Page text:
Obesity remains one of the largest public health burden in the United States, affecting more than a third of adults and putting them at risk for type 2 diabetes, heart disease, stroke and certain types of cancer. Previous research has shown that psychological stress can affect our eating habits. The researchers found that women who experienced traumatic events during their life or negative life events in the last 5 years were more likely to become obese than women who had not experienced such events. The senior author of the study, Dr Michelle A. Albert, from the Center for the Study of Adversity and Cardiovascular Diseases at the University of California, in San Francisco, led the study of her team. Stress is known to affect behavior, including the fact that people are under or in excess of hunger, as well as neurohormonal activity, partly increasing the production of cortisol, which is related to weight gain. However, researchers note that little is known about how negative life experiences or traumatic events can influence the likelihood of obesity. This is what the dr. Albert and colleagues tried to find out with their new study.
The researchers analyzed data from 21,904 middle-aged and elderly women who were part of the Women’s Health Study (WHS) 2012-2013. The team examined the number of self-reported traumatic events (such as the death of a child, a physical attack or a life-threatening illness) among women, as well as the number of negative life events (such as unemployment for at least 3 months or have been burgled) in the last 5 years. They then examined whether these events were associated with the body mass index (BMI) or not. The researchers defined obesity with a BMI of 30 kilograms per square meter or higher and 23 percent of the study participants met this definition. The study revealed that women who experienced at least one traumatic event in their lives had 11% more likely to become obese compared to women without traumatic events. The risk of becoming obese was 36% higher for women who had had at least four negative life events in the last 5 years, compared to women who had not suffered trauma. The longer the negative life events last, the greater the risk of obesity.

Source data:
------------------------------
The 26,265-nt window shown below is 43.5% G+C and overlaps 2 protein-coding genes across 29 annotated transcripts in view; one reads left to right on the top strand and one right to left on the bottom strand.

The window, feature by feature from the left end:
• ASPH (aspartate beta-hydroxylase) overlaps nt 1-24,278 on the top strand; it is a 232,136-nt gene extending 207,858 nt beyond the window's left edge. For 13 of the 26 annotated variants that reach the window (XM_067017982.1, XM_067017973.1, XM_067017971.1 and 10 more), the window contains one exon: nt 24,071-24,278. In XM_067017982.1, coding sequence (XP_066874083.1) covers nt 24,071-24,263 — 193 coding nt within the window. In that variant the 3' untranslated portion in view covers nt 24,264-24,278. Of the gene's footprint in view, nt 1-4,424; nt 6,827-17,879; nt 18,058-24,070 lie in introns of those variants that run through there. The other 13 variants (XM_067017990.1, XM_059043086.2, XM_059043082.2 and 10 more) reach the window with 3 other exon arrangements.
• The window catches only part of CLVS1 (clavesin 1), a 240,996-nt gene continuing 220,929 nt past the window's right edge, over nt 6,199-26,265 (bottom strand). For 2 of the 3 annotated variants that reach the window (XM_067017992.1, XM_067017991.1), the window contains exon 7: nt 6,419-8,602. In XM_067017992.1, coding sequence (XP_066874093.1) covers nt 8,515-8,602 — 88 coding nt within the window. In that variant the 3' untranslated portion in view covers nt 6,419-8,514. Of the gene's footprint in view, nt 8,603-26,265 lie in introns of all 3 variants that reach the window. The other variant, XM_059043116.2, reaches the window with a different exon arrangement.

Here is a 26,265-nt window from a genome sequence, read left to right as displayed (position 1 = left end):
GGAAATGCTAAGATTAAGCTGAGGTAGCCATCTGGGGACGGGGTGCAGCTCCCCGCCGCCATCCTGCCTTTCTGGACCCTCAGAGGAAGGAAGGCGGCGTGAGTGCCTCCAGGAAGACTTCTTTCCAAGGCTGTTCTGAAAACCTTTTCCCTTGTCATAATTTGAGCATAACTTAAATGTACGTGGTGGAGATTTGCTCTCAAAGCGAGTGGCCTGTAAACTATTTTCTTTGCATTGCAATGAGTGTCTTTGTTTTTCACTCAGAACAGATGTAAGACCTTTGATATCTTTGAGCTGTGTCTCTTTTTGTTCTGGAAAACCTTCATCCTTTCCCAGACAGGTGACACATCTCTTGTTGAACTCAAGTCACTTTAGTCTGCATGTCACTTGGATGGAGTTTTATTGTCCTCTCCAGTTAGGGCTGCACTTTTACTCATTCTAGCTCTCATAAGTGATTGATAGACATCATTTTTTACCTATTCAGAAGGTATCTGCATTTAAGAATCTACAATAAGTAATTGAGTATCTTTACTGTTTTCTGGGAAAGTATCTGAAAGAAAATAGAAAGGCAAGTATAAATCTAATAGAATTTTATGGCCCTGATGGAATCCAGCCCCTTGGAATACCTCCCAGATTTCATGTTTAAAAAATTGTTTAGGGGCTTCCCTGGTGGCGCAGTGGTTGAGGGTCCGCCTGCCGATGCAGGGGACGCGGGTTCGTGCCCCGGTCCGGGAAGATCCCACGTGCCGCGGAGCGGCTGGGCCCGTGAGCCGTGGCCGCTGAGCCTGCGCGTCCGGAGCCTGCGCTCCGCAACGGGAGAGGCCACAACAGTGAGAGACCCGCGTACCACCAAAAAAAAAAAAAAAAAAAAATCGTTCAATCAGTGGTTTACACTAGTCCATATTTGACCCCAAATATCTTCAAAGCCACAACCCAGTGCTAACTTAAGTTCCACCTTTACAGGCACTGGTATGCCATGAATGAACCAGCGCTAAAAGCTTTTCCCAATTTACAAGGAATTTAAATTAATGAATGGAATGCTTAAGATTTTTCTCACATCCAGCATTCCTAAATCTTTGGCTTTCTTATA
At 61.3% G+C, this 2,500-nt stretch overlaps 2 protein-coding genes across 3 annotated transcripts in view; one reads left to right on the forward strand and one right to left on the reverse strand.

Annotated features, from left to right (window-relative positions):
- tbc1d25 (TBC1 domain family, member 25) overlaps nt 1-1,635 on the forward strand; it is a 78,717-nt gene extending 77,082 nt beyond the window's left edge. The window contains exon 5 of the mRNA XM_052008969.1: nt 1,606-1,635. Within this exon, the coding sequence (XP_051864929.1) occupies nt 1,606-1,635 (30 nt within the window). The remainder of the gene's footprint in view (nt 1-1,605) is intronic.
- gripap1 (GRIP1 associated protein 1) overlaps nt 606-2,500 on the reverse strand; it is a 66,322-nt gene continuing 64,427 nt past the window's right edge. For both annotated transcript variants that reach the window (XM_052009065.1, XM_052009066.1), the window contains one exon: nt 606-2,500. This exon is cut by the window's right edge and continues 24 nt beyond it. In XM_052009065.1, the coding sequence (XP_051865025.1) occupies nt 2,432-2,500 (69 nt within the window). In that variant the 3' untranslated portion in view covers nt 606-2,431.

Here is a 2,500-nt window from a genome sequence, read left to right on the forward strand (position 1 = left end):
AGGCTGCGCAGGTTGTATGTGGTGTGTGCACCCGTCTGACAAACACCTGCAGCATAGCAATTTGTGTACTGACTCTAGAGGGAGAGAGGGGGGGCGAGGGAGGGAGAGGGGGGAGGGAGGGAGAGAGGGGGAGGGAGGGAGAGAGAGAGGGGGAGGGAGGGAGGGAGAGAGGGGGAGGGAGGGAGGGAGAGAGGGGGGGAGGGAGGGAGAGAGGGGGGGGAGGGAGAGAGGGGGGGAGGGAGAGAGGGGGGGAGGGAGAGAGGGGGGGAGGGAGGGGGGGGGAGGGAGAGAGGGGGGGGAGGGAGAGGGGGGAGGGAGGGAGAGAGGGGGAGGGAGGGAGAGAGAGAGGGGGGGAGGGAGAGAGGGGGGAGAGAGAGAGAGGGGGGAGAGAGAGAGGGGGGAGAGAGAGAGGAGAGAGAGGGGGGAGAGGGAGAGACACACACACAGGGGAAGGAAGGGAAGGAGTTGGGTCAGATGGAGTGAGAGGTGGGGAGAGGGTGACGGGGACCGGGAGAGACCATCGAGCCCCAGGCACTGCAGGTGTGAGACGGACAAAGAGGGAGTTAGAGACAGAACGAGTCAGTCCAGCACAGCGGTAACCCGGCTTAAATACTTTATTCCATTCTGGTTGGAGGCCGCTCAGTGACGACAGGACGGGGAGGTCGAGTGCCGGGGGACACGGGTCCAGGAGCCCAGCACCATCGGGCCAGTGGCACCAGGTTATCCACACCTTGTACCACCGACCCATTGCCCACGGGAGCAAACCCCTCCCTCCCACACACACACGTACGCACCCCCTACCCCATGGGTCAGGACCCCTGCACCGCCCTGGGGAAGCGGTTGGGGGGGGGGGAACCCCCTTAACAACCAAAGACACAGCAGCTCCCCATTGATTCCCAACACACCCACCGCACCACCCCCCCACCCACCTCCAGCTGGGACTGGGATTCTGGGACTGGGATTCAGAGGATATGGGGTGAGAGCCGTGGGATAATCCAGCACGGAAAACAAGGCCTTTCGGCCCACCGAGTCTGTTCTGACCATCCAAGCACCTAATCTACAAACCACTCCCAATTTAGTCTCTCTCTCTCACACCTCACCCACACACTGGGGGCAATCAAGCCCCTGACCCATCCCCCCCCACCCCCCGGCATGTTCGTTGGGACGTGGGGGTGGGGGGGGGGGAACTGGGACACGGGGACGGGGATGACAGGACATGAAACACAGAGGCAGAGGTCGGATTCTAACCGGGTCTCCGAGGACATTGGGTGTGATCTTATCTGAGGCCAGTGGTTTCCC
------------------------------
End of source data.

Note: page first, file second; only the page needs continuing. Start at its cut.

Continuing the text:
Furthermore, it seems that traumatic events may be the triggering cause of another condition that predominantly affects women: lupus erythematosus (LES). A new study expands on the risks to physical health associated with post-traumatic stress disorder, after discovering that the condition may increase the risk of lupus by almost three times. Researchers have linked psychosocial trauma to a higher risk of lupus. Furthermore, the researchers found that exposure to any traumatic event may increase the risk of lupus. Head of the study Dr. Andrea Roberts, of Harvard T.H. The Chan Public Health School in Boston, Massachusetts, and colleagues recently reported their findings in the journal Arthritis & Rheumatology. The new study by Dr. Roberts and colleagues provides further evidence linking psychosocial trauma to a higher likelihood of SLE. Lupus is an autoimmune disease in which the immune system mistakenly attacks healthy cells and tissues, causing inflammation. In SLE, various parts of the body can be affected, including skin, joints, kidneys, heart and brain.
According to Lupus Research Alliance, in the United States there are about 1.5 million people living with lupus, with over 90% of cases in women between the ages of 15 and 44. The new study included data from 54,763 US women, all assessed for PTSD and trauma exposure using the short screening scale for the DSD-IV PTSD and the Brief Trauma Questionnaire. In over 24 years of follow-up, the team evaluated the women’s medical records and used the criteria of the American College of Rheumatology to determine the incidence of SLE. There were a total of 73 SLE cases. The researchers found that women who met the criteria for post-traumatic stress were about 3 times more likely to develop SLE than women who had not suffered any trauma. Furthermore, the results revealed that women who had been exposed to any type of trauma – regardless of whether they had PTSD symptoms – had a 2.87-fold risk of SLE. According to the researchers, their findings provide further evidence that psychosocial trauma may increase the likelihood of autoimmune disease.
These data reinforce the hypotheses issued about 30 years ago on the correlation of mental stress and the appearance of food and autoimmune disorders.
- edited by Dr. GIanfrancesco Cormaci, PhD, specialist in Clinical Biochemistry.
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